Understanding and facilitating the development of social networks in online dating communities: A Case Study and Model

Jonathan Bishop

Abstract

Online dating is a big business, allowing people from the comfort of their own home to view and read about potential mates all around the world. Different dating sites offer different services. However, it is not yet commonplace for websites dedicated to dating to use the social networking tools used by popular online communities, such as those that use the personal homepage and message board genres. The Ecological Cognition Framework (ECF) provides a theoretical model regarding online dating communities’ behavior and relationship development. A model based on the ECF is proposed and provides a basis for developing online dating services that effectively support relationship development. Two investigations are presented in this chapter, one that uses a case study approach to identify and describe online dating services from the perspective of a specific case and another that assess the effectiveness of existing online dating services based on the guidelines developed from the case study. The case study provides a useful insight into the nature of social networking from the perspective of a specific case, which led to guidelines for developing e-dating systems that when evaluated showed that the most popular social networking services also score well against the criteria proposed in those guidelines.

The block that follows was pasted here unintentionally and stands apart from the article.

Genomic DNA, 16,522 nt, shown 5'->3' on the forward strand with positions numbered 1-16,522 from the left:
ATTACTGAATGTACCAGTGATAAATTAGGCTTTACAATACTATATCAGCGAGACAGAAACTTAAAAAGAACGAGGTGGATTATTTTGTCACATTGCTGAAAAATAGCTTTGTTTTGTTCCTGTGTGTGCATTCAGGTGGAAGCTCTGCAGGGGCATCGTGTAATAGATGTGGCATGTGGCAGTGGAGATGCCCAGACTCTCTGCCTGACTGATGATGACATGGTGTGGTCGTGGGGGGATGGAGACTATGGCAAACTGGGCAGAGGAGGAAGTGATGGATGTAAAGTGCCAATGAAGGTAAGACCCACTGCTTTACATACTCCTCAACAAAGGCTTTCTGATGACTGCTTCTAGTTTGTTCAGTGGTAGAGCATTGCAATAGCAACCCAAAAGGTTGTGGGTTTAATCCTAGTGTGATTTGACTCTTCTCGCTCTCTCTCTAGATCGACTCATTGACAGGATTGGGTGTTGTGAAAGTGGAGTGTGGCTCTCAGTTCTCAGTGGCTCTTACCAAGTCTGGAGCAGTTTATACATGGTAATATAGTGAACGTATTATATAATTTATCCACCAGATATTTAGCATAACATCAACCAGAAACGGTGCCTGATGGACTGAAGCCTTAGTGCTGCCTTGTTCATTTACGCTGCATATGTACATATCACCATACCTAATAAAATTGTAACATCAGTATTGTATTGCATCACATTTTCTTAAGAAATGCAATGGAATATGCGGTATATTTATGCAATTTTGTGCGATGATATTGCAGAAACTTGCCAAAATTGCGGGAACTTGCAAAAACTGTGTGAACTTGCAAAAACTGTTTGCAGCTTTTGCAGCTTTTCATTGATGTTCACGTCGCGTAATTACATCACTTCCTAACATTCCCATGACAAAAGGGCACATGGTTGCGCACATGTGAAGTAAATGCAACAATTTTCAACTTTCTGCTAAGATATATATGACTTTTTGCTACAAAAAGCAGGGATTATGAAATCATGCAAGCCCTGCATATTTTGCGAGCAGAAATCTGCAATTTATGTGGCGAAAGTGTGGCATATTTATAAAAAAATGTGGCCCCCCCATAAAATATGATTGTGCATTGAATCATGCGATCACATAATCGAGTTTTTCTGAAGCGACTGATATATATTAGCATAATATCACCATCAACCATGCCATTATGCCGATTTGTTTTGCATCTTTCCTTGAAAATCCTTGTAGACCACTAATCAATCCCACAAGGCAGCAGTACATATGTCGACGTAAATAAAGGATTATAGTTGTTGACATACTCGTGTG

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References

Jonathan Bishop (2008). Understanding and facilitating the development of social networks in online dating communities: A Case Study and Model. In: C. Romm-Livermore & K. Setzekorn (eds.). Social Networking Communities and EDating Services: Concepts and Implications. IGI Global: New York. Available online at: http://resources.crocels.com/wp-content/uploads/sites/4/understanding-and-facilitating-the-development-of-social-networks-in-online-dating-communities-a-case-study-and-model.pdf